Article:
Kyle Coshow, who’s been with Dakota for 11 years, oversaw the build and did much of the work himself. The attention to detail on the outside of the rifle is obvious—flawless hand-checkering, inletting so exact that the stock looks like it grew out of the barrel and action, screw heads timed so their slots are all in line with the bore—but the internals are crafted with the same precision.
“We hand-fit the extractor and ejector to get the timing just right,” Coshow says, “and cycle the action with ammunition 200 to 300 times to make sure everything’s correct.”
Dakota’s repeating action is the Model 76, which blends elements from the pre-’64 Model 70s and the Mauser. It is a controlled-round feed system, with the distinctive long claw extractor that latches on to the rim of the cartridge before it pops free of the magazine feed lips, ensuring that the round slides into the chamber without fail.
It has a three-position safety mounted on the bolt shroud and an open-design two-piece trigger, which is favored for its reliability. These three features—the extractor, trigger, and safety—have defined the qualities of a proper hunting rifle for generations, and the arguments in favor of each are still valid today.
One of the most elegant features on the Model 76 is the bolt release, which is a flush-mounted lever that practically disappears into the receiver in the closed position, enhancing the action’s smooth, clean look.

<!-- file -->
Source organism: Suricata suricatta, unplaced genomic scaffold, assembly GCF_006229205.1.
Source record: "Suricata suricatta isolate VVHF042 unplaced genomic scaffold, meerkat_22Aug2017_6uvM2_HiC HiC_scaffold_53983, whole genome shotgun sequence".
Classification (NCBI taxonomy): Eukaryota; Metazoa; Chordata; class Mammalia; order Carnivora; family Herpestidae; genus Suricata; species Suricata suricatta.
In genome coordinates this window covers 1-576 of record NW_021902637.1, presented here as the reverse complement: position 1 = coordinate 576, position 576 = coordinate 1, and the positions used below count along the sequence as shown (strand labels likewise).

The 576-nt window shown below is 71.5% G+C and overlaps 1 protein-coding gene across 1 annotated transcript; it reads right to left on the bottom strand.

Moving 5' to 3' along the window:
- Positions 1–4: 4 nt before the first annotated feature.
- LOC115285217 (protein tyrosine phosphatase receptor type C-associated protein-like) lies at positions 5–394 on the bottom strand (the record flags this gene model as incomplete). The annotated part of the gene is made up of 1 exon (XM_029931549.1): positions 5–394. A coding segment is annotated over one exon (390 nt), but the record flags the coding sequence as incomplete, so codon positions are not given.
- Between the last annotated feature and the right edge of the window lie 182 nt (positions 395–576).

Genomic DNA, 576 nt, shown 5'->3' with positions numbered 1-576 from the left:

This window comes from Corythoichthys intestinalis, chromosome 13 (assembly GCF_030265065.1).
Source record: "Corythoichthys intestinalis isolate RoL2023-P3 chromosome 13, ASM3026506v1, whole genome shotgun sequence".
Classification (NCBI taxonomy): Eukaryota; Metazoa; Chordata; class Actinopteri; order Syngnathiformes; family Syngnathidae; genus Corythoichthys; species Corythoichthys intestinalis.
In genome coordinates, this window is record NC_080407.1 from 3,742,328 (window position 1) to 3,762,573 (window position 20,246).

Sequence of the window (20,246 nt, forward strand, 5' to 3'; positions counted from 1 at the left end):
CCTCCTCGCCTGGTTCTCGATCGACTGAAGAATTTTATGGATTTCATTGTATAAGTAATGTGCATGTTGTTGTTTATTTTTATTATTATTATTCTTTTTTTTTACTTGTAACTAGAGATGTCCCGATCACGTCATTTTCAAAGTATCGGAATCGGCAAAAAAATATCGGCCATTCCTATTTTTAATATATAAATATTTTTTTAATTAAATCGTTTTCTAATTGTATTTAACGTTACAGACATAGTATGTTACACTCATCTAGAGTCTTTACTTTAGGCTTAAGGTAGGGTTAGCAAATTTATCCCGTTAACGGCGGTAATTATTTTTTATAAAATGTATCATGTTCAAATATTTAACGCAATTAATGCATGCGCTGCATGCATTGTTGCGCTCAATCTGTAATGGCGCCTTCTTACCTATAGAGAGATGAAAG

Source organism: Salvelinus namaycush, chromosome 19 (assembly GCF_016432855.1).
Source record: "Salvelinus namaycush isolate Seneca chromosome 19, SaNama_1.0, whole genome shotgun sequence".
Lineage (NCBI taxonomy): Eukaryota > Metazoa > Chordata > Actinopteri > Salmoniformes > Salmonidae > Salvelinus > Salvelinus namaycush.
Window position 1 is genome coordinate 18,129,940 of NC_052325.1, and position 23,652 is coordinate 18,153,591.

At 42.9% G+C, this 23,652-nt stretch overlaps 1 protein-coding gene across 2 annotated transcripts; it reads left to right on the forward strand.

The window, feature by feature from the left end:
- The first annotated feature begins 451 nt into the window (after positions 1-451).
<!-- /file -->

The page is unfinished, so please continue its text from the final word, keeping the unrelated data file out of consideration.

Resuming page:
Next to the deeply figured walnut stock, the rifle’s most eye-catching element is the color-case hardening on the action and the Talley mounts and rings. To achieve that alchemy, the parts are packed in a cylinder filled with bone and charcoal—the specific composition is kept secret—and heated to more than 1,000 degrees in a furnace. The pieces soak in that mixture for a while (the exact duration is another closely guarded tidbit) and then are dunked into water, which sets the oxidized swirls of color in place.
The final product is a beautifully functional work of art. All Dakotas have a sub-MOA accuracy guarantee. Mine has no trouble shooting under an inch with factory loads, and prints handloaded Berger 156-grain Elite Hunters in ragged single holes at 100 yards.
While accuracy off the bench is never a bad thing, the rifle really shines when you’re shooting from field positions. The action cycles with silky precision, and depending on how aggressively you run the bolt, the mechanical ejector will either flop the brass gently into your hand or kick it out with enough force to clear Fenway’s Green Monster.
With its Leupold 3Xi 4–14×40, the rifle weighs 9 pounds 1 ounce. This is perfect for an all-purpose hunting rifle, according to O’Connor—and who am I to argue with him?
The balance point is on the forward edge of the hinged floorplate, right where it should be, which settles the weight evenly between the hands and gives the rifle a lively feeling when shouldered.
And for those times when the rifle isn’t being shot—which is to say, the vast majority of its life—it is beyond lovely to look at. Part of the way I justified the investment was by picturing my grandchildren or some other yet-to-be-born descendant hunting with it in the hazy future. But an even better outcome would be to know that the custom gunmaker’s craft will survive for another 100 years, and that my progeny will be able to order their own firearm that embodies this noble tradition should the spirit move them.